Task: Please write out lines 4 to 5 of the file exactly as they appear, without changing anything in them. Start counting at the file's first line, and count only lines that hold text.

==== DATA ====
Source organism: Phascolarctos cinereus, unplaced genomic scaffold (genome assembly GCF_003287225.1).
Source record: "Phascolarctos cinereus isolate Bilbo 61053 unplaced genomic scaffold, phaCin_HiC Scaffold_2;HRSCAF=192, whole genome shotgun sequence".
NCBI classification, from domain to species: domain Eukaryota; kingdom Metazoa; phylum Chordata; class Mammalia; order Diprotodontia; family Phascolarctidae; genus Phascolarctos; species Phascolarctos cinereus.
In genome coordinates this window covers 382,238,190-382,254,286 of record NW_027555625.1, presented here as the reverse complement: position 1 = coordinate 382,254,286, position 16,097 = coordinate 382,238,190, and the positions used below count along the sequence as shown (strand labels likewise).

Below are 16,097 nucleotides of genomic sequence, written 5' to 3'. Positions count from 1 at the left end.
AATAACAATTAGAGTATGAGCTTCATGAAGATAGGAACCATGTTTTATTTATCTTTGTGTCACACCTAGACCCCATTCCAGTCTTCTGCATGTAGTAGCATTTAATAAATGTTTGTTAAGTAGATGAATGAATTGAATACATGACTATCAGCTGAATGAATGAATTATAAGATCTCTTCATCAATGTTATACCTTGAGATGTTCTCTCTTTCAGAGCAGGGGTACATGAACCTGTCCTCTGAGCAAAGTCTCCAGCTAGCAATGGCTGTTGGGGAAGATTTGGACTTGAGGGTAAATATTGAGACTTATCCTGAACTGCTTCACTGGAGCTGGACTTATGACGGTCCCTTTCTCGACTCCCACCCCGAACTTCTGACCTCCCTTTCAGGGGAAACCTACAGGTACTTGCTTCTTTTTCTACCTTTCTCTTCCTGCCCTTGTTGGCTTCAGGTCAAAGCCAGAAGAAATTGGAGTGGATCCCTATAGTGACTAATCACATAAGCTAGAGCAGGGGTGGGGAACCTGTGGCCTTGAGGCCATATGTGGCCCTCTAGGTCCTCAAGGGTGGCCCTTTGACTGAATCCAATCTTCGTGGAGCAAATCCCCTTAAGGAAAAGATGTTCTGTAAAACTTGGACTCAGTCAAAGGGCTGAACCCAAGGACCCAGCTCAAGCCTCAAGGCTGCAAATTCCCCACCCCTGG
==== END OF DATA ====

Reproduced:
In genome coordinates this window covers 382,238,190-382,254,286 of record NW_027555625.1, presented here as the reverse complement: position 1 = coordinate 382,254,286, position 16,097 = coordinate 382,238,190, and the positions used below count along the sequence as shown (strand labels likewise).

Below are 16,097 nucleotides of genomic sequence, written 5' to 3'. Positions count from 1 at the left end.